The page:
The Senate of the United States was designed… to give equal representation to the States- a more disciplined, stable, and experienced legislative body.  Madison saw the dangers in the popularly elected House, for people were often, “subject to the [periodic] infection of violent passions… that such an institution may be sometimes necessary as a defense to the people against their own temporary errors and delusions.” 


Popular elections are often driven by partisanship, misinformation, and demagoguery.  The States were to choose Senators to insure, “In these critical moments, how salutary will be the interference of some temperate and respectable body of citizens, in order to check the misguided career, and to suspend the blow meditated by the people against themselves, until reason, justice, and truth can regain their authority over the public mind?”

Madison discernibly demonstrates the need for… a portion  of government that can rise above the passions and partisanship that too often sweeps through popular elections.  Federalist 63 uses this reasoning to support the original intent of the election of Senators- State governments deliberately selecting their representatives through  legislatures- the voice of the people held within those bodies…

Today, Americans are less familiar with their state governments than ever… were US Senators still chosen by the legislatures, voters would definitely pay attention to local politics again.


Current reformers arguing for the repeal of… 17th amendment miss this point entirely.  Conservatives claim the amendment impedes Federalism and limits States rights- but they ignore the more fundamental issue- original intent.  By putting the election of Senators to a popular vote, the body has been subjected to the political passions of any given election cycle.  Partisanship grinds the political process to a halt- the Senate has become an overpaid debating society where grandstanding members play to their bases to insure reelection.  Rank amateurs, never elected to a public office, are foolishly thrust into our most powerful legislative body.   The misguided Progressivism that brought on the 17th amendment is in dire need of reconsideration; the amendment’s repeal being the only logical conclusion.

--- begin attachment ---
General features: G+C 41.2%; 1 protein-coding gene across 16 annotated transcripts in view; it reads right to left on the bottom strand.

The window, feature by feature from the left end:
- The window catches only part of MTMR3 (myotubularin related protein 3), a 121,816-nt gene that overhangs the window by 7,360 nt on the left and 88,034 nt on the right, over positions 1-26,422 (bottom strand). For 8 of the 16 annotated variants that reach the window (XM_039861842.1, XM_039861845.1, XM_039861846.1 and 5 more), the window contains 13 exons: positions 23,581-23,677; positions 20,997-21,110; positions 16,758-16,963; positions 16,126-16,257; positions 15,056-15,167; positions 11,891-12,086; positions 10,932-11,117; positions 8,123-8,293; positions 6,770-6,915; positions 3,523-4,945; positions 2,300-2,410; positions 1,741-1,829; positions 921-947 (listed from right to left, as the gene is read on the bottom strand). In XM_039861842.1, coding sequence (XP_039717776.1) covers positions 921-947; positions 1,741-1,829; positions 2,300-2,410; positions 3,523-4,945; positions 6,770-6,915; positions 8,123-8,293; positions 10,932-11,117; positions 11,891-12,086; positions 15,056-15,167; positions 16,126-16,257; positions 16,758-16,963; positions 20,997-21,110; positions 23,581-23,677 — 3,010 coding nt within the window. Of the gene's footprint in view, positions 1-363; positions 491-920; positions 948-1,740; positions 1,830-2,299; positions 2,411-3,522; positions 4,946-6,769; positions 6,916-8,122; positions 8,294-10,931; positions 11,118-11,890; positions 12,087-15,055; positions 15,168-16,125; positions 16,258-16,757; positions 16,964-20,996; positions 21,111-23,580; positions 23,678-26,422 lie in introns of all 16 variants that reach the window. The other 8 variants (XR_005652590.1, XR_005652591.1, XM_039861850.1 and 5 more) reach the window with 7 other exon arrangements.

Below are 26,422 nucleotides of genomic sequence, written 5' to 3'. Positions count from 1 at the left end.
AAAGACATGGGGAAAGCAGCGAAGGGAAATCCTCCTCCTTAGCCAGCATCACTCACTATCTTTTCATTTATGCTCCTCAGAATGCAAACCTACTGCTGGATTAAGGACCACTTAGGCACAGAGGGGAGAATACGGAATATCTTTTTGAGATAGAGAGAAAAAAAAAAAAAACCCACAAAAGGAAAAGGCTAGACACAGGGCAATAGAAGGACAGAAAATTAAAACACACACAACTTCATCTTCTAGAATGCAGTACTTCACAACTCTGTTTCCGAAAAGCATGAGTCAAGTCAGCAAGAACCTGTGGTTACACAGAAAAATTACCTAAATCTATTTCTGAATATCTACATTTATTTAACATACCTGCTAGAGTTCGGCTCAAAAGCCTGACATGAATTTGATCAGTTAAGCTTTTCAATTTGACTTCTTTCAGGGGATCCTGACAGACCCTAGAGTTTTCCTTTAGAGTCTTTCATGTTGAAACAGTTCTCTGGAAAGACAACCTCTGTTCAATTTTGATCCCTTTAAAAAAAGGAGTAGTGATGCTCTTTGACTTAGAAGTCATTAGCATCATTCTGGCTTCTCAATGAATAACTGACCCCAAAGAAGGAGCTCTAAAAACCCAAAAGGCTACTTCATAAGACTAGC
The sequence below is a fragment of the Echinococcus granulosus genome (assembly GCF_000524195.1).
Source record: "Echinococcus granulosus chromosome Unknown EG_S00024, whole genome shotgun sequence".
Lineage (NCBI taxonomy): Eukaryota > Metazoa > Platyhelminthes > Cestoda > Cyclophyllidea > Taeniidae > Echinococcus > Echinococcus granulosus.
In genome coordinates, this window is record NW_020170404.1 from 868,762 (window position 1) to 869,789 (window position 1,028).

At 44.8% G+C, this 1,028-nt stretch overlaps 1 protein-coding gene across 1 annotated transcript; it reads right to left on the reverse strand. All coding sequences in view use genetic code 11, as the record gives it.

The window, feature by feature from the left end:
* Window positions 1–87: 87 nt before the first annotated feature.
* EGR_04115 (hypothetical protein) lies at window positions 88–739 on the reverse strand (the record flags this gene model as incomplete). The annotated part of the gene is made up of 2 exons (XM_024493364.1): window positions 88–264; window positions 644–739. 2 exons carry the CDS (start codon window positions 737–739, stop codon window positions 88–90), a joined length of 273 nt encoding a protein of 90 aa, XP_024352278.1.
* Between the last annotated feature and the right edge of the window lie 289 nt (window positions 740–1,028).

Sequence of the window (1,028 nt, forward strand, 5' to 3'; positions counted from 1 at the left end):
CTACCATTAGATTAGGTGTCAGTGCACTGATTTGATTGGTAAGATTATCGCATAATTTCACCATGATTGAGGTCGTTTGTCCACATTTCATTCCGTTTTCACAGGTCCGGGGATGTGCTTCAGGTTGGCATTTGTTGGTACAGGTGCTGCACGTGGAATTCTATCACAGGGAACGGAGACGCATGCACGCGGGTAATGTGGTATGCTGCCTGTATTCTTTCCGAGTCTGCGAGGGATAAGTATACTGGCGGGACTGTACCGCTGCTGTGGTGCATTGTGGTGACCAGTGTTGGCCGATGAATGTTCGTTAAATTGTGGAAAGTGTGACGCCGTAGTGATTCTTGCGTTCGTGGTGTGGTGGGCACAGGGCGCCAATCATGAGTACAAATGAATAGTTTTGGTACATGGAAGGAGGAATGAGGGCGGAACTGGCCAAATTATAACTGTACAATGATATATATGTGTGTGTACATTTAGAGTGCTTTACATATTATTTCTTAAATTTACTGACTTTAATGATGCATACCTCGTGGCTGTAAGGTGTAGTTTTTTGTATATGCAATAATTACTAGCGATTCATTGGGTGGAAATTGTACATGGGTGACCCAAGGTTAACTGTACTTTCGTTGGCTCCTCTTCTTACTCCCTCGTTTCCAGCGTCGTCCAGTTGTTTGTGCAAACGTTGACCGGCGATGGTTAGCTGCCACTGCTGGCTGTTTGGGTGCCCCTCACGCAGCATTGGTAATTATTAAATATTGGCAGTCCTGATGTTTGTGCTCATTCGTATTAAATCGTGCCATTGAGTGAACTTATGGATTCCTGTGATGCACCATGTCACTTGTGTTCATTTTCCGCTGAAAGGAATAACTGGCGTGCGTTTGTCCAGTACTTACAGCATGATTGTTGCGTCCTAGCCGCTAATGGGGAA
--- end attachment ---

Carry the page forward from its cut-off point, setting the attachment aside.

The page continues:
The Best Biographies of George H.W. Bush

My Journey Through the Best Presidential Biographies

CarterCoinIn numerous ways, George H.W. Bush seems to have spent his life preparing for the presidency. A man of almost supernatural decency, Bush was the oldest-ever living president until his death thirty-eight days ago at the age of 94. (With fair winds and following seas, Jimmy Carter will inherit that title in just over ten weeks.)

But now, despite his heroics in combat, his business acumen, his extraordinary capitalist grit and his unobtrusive but earnest political ambition, George H.W. Bush suddenly seems a quiet and unassuming figure from a long-passed era.

Bush 41’s presidency ended nearly a quarter-century ago but it still seems premature to consider the “best biographies” of him due, in part, to the recency of his death, his still-evolving legacy and the scarcity of biographies covering his life. And, in my opinion, the definitive biography of Bush 41 has yet to be written…

I read two biographies…

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What’s in a Name?

To the chagrin of revisionists… Thomas Jefferson is part of the national fabric of America.  He gave us our creed, the words that define what it means to be an American.  No other country on earth has such a luxury.  A simple look at our landscape will provide a clear picture of Jefferson’s impact on posterity:

Named after Thomas Jefferson–

  • 45 High schools
  • 5 Colleges or Universities (including the University of Virginia)
  • 9 cities (larger than 10,000 residents)
  • Counties in 16 states
  • 13 mountains
  • Thomas Jefferson Building, Library of Congress
  • Jefferson National Expansion Site (includes the Great Gateway Arch)
  • Jefferson Alberta, Canada

Named for Thomas Jefferson–

  • Thomas Jefferson Randolph–  Jefferson’s eldest grandchild and executor of his estate. (1792-1875)


  • Thomas Jefferson Truitt– 2nd Lt. in the 62nd Penna. Volunteers from Kellersburg, PA.  Enlisted for three years service in July of 1861.  Killed in action near Bethesda Church, Va June 3, 1864.     (1837-1864)


  • Thomas Jefferson Sheaffer– Youngest child of Alissa Hegge and Gordon Sheaffer.  Born in peaceful sleep, January 11, 2008.


On Immigration

Jefferson discussed immigration to the United States in 1805:

“Shall we refuse the unhappy fugitives from distress that hospitality which the savages of the wilderness extended to our fathers arriving in this land? Shall oppressed humanity find no asylum on this globe?”


America was growing and Jefferson approved:

“We contemplate this rapid growth, and the prospect it holds up to us, not with a view to the injuries it may enable us to do to others in some future day, but to the settlement of the extensive country still remaining vacant within our limits, to the multiplications of men susceptible of happiness, educated in the love of order, habituated to self-government, and value its blessings above all price.”